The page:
Day Five is just as choppy as we cross the Lagoon to Rabbit Island. It’s our last swim of the week and I’m determined to enjoy this, particularly when Ali reminds us that on Monday we’ll be back at our desks, wishing we were in the ocean. I breathe, I focus on long strokes, a face flat in the water, and relaxed hands that “catch the water”. It’s not an easy swim but I stay with the front of the pack and in what seems like 20 minutes, not 1.5 hours and 2.3km later, I wash up on the pebbly shore. Later that day I realise I have swum a massive 12km in five days. I have remarkably refused every offer to catch a boat or board ride into shore. And I have powered on when both my stomach and heart was sinking in the swell. My mind drifts back to Ali’s words on the first day: “We are going to be a bit uncomfortable at times but that’s where the good stuff happens.” And good stuff it is, indeed.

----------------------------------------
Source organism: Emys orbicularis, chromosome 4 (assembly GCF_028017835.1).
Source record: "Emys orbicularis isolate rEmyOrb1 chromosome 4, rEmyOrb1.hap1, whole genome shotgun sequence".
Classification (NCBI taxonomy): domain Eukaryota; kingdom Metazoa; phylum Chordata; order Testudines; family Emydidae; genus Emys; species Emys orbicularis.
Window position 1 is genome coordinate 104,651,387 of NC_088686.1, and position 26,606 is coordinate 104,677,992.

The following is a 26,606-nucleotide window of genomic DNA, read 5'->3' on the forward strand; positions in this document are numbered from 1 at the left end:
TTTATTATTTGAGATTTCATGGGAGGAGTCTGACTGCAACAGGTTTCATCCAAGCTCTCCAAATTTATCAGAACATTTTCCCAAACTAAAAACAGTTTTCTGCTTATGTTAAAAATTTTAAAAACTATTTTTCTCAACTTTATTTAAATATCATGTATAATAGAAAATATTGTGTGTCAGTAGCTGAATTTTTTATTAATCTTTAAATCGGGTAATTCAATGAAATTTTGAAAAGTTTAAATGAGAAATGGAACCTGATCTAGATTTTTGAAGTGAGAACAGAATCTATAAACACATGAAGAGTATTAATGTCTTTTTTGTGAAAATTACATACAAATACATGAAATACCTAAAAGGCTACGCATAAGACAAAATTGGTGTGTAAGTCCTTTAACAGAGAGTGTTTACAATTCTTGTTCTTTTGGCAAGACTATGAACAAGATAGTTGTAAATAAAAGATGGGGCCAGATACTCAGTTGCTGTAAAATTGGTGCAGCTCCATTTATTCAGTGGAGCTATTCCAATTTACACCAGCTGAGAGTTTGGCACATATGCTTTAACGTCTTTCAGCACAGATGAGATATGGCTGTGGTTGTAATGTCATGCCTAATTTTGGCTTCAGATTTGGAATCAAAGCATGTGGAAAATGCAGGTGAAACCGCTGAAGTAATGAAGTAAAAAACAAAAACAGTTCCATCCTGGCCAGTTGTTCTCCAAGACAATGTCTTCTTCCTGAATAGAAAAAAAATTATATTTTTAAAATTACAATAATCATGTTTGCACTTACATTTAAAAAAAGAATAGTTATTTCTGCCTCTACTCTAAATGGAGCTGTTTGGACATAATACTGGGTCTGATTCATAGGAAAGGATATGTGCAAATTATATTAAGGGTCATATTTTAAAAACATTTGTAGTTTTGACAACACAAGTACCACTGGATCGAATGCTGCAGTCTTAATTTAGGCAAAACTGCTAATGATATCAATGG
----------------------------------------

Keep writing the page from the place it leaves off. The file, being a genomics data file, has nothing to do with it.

The Global Goddess travelled to Lord Howe Island as a guest of Pinetrees Lodge. For more details on a range on Ocean Swim Week and other interesting and adventurous weeks hosted by Pinetrees go to http://www.pinetrees.com.au
A special shout-out to the Kingscliff Mafia Swim Squad who recognised when The Global Goddess was floundering, and swam beside her, offering words of encouragement. I’ll see you in the Cudgen Creek soon.